[UPDATE 12:15 p.m.] Chains Required on Some Highways, Rain and Wind Expected Today

Hayfork Divide Alert California image

Snow in the mountains Trinity County. [Image from Hayfork Divide Alert California camera]

As the world focuses on Southern California bracing for the impact of a major storm, Northwestern California is already experiencing adverse weather conditions that are significantly affecting travel on some major roads.

Heavy snowfall is anticipated in the mountainous areas of Trinity, Shasta, Siskiyou and the eastern parts of Lake and Mendocino counties. Lighter snowfall is expected in the mountains of eastern Humboldt County. Some highways are already requiring chains (see below.) This could impact travel significantly in mountain areas.

Southern Humboldt County’s interior is also facing challenging weather conditions, with forecasts predicting a mix of rain and snow in the morning, transitioning to rain showers and snow showers in the afternoon. The snow level is expected to rise from 2500 feet in the morning to 4000 feet by the afternoon, with snow accumulations of 4 to 5 inches anticipated. Additionally, expect windy conditions.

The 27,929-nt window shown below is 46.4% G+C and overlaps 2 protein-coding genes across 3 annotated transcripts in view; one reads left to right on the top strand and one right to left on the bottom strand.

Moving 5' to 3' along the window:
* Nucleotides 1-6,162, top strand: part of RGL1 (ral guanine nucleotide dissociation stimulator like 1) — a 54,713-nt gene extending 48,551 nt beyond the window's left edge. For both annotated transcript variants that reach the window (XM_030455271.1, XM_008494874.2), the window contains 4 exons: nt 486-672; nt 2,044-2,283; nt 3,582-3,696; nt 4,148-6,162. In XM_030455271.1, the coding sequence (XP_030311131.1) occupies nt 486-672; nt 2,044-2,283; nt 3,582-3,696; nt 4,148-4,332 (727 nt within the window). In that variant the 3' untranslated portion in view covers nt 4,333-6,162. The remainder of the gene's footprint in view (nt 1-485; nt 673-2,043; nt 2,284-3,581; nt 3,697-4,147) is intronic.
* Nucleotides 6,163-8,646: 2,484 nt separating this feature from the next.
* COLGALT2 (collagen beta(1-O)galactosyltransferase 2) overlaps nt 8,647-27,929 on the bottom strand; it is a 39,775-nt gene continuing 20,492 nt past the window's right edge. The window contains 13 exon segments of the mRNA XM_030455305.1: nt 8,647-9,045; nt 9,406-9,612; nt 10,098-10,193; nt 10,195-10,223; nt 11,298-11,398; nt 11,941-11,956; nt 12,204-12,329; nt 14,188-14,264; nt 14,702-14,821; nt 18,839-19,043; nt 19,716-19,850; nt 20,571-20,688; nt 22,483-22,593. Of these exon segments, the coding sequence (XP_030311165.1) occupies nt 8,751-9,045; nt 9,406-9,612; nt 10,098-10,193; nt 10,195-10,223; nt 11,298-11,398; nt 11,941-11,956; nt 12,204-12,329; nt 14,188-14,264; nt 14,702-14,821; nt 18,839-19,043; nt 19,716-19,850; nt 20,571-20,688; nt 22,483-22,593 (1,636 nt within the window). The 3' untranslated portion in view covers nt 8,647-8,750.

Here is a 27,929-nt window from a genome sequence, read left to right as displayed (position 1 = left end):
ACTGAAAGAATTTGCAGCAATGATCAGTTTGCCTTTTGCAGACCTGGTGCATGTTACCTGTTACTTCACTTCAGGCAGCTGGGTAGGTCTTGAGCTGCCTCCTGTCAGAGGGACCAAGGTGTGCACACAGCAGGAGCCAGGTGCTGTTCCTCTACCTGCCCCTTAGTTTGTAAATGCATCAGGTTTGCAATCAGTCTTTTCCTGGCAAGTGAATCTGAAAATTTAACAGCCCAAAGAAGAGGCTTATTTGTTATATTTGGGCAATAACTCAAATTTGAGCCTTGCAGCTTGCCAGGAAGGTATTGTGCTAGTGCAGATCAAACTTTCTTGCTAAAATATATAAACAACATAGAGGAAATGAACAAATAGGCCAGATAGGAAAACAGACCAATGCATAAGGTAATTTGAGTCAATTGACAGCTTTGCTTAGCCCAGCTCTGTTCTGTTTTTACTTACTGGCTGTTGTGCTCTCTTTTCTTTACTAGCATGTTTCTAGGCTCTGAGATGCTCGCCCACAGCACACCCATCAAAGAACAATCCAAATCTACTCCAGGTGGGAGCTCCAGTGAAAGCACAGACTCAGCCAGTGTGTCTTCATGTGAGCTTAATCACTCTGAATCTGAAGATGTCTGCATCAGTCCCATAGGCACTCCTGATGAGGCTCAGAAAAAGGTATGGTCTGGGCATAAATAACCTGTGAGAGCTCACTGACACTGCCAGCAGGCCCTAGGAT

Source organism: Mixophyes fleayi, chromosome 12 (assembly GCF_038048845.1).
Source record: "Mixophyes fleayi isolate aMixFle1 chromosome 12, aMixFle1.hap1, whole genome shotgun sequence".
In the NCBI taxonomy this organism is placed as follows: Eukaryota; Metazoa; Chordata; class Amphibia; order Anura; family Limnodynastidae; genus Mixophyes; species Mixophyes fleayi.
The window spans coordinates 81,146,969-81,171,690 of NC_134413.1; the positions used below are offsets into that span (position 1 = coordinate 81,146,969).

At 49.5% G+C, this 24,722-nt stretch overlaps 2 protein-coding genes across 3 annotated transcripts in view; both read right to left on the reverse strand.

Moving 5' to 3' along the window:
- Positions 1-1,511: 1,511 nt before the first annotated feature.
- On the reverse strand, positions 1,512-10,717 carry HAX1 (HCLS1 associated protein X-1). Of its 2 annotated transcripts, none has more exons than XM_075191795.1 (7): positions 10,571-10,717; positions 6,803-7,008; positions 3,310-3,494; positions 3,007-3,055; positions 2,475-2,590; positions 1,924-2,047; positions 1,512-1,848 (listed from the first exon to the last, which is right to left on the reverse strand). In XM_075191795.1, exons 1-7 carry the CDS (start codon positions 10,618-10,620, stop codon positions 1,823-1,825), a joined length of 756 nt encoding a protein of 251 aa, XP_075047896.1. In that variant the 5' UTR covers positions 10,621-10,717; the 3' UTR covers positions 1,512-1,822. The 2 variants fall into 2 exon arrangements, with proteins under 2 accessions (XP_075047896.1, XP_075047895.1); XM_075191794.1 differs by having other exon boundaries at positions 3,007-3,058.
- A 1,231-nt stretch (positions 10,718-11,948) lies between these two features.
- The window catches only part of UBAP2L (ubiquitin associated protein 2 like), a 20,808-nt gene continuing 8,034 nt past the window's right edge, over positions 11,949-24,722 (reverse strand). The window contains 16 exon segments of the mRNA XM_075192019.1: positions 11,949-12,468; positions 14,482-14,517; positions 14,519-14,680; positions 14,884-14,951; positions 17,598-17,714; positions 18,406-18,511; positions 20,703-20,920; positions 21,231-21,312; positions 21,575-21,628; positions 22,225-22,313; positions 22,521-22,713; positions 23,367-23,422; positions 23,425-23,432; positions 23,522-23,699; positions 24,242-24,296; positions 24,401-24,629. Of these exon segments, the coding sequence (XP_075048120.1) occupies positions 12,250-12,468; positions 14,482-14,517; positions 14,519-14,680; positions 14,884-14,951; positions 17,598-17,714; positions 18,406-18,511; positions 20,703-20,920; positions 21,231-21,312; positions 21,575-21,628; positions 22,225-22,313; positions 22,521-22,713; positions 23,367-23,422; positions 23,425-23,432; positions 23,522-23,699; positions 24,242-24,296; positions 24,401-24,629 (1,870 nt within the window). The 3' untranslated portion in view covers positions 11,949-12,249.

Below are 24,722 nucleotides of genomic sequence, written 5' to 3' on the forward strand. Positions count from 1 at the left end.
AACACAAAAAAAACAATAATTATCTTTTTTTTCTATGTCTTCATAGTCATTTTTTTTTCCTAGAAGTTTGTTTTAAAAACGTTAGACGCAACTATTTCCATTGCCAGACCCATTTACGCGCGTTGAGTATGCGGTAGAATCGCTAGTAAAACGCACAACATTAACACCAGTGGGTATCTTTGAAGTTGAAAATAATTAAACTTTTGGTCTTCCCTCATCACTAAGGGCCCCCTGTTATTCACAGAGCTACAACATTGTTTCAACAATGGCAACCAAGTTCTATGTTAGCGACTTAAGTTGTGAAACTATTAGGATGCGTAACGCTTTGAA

In Northern Humboldt’s interior, the situation is somewhat similar, with a chance of rain and snow in the morning giving way to rain showers and snow showers in the afternoon. The area is also expected to experience windy conditions, with snow levels rising from 2000 feet in the morning to 3500 feet by the afternoon and accumulations of 3 to 4 inches.

Rain or showers should fall throughout the rest of northwestern California.

The National Weather Service in Eureka has issued a Flood Watch for portions of Mendocino and Lake counties from Sunday afternoon through the evening. The watch comes as moderate to heavy rainfall rates are expected to bring the potential for urban and small stream flooding.

Below is the latest on roadways throughout our region. UPDATES at 9:55 a.m. in Green. UPDATES at 12:15 in blue

Major Highways–Here’s What We Know:

(Most information below is from Caltrans’ Quick Map. If you are heading to Oregon, check their similar site. If you are heading to Nevada, check their similar site.)

    • Interstate 5: Open but snowy in some parts. Here’s Motts Road north of Dunsmuir in Siskiyou County.
    • Hwy 1: Open normally except Route 1 is OPEN to one-way controlled traffic near Navarro Bluff Road (PM 40.1-40.2)
    • Hwy 3:  Open with chains required on and off from 7 miles north of Hayfork to 8 miles south of Douglas City.